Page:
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We may need to radically change how we think about things in ways that are still not clear to us. You have said that in seeking a way forward for the Buddhism and cognitive science dialogue, philosophy should take the lead. Buddhism has very sophisticated and technical traditions of philosophy, every bit as sophisticated and technical as Western philosophy. Here we enter the arena of concepts, analysis, abstraction, models, and arguments, all of which bring us closer to science.
Buddhist philosophy is very concerned with analyzing cognition, concepts, and consciousness—the subject matter of cognitive science. So this is the arena where I see Buddhism and science as having a lot to say to each other. Has there been too much focus on the neuroscience of meditation?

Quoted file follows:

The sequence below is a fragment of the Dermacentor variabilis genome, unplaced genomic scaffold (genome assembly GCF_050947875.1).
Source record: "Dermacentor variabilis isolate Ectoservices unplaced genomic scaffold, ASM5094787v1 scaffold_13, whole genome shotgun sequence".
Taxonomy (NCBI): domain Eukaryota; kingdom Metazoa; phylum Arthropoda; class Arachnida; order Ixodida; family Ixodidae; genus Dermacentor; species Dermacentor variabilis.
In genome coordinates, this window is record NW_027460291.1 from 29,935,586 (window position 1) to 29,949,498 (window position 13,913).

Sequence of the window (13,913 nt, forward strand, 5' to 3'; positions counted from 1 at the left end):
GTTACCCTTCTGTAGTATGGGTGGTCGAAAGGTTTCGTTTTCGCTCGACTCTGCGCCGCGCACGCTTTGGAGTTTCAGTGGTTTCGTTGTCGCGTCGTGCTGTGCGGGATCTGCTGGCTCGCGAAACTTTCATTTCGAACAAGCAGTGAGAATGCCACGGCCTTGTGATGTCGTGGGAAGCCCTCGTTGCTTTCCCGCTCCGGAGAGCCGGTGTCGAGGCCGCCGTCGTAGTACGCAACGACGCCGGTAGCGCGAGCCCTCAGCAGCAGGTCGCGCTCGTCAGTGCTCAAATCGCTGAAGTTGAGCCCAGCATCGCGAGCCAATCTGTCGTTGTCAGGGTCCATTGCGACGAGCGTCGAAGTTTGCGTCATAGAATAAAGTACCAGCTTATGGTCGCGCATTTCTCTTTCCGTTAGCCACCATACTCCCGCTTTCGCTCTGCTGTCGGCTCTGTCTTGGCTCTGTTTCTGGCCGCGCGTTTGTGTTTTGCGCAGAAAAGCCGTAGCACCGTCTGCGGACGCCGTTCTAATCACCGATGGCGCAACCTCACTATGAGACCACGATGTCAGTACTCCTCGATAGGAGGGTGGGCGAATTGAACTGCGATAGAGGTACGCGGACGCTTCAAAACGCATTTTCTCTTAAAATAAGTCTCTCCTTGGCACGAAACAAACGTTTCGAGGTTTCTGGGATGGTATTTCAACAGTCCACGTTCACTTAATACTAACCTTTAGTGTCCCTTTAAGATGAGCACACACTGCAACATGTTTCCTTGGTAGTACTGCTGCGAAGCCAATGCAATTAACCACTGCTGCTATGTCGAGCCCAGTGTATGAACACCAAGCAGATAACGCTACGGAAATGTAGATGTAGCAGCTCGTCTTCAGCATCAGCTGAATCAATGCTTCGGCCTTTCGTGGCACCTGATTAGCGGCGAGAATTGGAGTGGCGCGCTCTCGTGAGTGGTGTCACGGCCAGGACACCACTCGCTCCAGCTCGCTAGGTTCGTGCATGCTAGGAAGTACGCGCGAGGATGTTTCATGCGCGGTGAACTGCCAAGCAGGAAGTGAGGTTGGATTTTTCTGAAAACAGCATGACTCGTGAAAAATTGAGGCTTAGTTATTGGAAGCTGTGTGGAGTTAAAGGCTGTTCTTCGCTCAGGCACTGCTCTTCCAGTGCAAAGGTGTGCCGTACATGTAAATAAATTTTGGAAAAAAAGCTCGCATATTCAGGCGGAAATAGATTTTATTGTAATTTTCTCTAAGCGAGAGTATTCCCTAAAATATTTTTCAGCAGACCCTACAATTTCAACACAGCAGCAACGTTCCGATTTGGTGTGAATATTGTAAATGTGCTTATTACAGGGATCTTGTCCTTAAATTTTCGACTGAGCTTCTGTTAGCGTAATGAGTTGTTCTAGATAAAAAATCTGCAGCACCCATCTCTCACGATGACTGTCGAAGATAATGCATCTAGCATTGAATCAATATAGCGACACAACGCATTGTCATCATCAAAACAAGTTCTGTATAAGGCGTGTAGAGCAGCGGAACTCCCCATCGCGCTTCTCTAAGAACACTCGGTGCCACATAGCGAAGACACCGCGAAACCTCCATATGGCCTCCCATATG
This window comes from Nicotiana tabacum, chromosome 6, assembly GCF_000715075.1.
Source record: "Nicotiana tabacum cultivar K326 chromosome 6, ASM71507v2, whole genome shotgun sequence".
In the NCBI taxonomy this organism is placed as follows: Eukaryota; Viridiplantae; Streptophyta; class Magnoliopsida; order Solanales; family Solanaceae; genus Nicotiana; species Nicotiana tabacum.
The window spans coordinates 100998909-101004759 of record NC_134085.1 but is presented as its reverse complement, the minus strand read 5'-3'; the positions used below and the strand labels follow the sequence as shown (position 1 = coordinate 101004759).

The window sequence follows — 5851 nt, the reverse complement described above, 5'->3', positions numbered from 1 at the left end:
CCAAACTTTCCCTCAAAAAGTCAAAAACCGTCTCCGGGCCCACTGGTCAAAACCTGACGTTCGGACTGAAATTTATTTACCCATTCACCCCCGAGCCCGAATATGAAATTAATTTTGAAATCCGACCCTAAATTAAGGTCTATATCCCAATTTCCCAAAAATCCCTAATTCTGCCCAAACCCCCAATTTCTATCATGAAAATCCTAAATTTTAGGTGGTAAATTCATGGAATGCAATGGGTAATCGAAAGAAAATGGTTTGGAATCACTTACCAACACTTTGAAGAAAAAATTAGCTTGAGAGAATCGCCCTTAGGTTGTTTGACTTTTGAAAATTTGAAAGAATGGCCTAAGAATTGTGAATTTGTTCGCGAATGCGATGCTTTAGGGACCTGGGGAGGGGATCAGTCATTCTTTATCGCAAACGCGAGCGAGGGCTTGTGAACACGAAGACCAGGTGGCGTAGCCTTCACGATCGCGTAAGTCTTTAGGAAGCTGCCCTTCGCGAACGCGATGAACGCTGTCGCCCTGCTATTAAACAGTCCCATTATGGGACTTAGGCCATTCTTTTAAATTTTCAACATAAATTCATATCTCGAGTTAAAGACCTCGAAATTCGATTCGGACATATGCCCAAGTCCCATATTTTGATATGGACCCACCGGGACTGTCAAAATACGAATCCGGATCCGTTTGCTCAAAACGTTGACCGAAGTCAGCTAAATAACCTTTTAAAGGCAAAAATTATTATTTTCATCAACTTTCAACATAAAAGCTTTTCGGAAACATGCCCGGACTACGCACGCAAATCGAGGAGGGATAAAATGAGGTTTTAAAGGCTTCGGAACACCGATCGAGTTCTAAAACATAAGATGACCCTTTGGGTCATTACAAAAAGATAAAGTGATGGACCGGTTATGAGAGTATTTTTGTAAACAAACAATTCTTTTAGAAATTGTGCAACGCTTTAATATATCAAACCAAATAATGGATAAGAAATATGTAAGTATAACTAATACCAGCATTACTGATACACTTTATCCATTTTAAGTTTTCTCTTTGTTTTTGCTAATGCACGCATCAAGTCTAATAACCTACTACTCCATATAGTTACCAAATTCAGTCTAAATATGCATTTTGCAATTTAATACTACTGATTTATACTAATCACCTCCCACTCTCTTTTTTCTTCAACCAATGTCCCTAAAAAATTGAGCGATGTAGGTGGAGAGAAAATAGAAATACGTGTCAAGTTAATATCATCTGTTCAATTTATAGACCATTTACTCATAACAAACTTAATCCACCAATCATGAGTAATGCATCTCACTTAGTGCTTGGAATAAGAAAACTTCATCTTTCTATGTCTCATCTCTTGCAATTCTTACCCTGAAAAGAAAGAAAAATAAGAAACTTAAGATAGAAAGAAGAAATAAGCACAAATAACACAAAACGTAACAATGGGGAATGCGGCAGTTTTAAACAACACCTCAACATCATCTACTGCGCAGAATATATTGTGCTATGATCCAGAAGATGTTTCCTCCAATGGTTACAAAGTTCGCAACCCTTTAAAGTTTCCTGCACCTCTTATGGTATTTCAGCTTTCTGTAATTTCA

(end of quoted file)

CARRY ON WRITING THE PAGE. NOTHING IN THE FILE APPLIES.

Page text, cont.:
Yes, if we mistake this work to be a genuine Buddhism-cognitive science dialogue about the mind. A cognitive science approach to meditation is concerned not with meditation per se but with using meditation to cast new light on basic cognitive phenomena like attention or consciousness. This means using meditation to generate new data and to test rival theories and models of the mind or to devise new ones.
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This can be especially valuable for the neuroscience of consciousness in conjunction with psychology and cognitive anthropology. There is a widespread assumption that once certain metaphysical commitments are taken off the table—karma, rebirth, and the possibility of enlightenment on the side of Buddhism; physicalism, reductionism, and the causal closure principle on the side of science—Buddhism and science are well-matched enterprises because they are both empirical systems interested in investigating the nature of reality.